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Let-7 MiRNAs Program The Fate Of CD8 T Cells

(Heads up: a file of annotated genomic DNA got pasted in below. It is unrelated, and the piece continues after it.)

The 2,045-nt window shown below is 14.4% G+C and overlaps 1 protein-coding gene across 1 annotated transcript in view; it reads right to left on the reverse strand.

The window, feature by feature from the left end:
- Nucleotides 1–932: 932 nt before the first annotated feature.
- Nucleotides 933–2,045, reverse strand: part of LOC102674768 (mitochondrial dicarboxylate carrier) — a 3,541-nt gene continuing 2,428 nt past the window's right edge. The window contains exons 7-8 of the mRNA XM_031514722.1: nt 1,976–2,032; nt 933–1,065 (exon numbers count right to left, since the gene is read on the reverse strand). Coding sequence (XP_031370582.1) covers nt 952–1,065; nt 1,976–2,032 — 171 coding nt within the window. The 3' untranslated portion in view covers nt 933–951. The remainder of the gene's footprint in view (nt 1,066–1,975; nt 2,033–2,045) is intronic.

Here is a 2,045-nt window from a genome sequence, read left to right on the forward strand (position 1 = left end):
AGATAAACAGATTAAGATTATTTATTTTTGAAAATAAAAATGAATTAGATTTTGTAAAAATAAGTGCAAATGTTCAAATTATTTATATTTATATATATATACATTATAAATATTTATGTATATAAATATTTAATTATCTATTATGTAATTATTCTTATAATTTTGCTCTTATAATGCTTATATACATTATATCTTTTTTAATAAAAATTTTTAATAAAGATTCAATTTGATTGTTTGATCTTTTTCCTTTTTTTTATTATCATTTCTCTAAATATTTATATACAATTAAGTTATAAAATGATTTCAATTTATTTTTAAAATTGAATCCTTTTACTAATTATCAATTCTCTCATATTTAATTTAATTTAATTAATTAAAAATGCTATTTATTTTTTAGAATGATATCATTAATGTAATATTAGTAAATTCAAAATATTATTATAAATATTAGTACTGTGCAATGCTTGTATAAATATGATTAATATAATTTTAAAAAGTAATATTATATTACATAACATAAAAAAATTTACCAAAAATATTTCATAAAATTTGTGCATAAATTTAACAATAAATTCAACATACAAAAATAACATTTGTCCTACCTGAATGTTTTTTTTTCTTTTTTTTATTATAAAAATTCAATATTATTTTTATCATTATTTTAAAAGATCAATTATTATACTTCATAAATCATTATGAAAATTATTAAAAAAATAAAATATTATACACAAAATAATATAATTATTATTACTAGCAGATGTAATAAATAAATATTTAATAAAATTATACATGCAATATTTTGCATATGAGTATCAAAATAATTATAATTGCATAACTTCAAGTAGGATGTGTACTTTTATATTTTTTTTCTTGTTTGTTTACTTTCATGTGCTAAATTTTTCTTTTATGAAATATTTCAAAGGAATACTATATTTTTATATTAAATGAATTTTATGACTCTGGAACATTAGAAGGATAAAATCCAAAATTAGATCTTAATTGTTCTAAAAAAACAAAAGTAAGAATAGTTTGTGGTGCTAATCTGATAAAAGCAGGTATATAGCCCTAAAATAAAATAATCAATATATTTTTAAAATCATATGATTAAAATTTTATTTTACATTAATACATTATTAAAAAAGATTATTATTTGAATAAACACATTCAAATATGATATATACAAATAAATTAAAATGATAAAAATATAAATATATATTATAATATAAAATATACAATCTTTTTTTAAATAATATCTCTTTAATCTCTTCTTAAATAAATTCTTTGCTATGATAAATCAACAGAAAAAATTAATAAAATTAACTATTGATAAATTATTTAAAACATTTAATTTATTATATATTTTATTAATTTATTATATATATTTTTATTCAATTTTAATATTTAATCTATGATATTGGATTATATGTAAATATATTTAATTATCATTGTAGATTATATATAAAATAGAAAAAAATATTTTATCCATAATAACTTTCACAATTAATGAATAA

CD8 T cells are the cytotoxic effectors of the adaptive immune response, clearing virally infected and cancerous cells within the host. CD8 T cells acquire their cytotoxic function by differentiating into cytotoxic T lymphocytes (CTLs). Once the CTLs have cleared the antigen, the majority of responding cells will die during contraction; however, a small population of the antigen-specific responders will remain, differentiating into long-lived memory cells that provide potent protection to the host upon re-encounter with the antigen. These differentiation programs often become disturbed in cases of chronic infection and cancer. Instead, CD8 T cells are subverted into the so-called exhausted state, in which cells become functionally inert. As such, the ability to program the differentiation of CD8 T cells into a particular fate is an important therapeutic strategy. We have identified a global post-transcriptional mechanism that determines the fate of differentiating CD8 T cells. Specifically, we have found that the let-7 family of miRNAs is abundantly expressed in naïve CD8 T cells, and that this expression is downregulated upon T cell receptor signaling. The expression of let-7 in naïve CD8 T cells was demonstrated to be necessary and sufficient to maintain the quiescent state of naïve cells. Accordingly, the down-regulation of let-7 is necessary for the differentiation of naïve CD8 T cells into cytotoxic T lymphocytes in vitro. However, let-7 expression had paradoxical effects on CD8 T cell function in vitro and in vivo. Specifically, loss of let-7 expression drives the differentiation of terminal effector CD8 T cells, which in immunosuppressive environments in vivo, are diverted into the exhausted state. Accordingly, maintaining let-7 expression restrained terminal effector differentiation, and programmed CD8 T cells to differentiate into highly protective memory cells. These findings may have important implications for the improvement of current immunotherapies targeting CD8 T cell fate.
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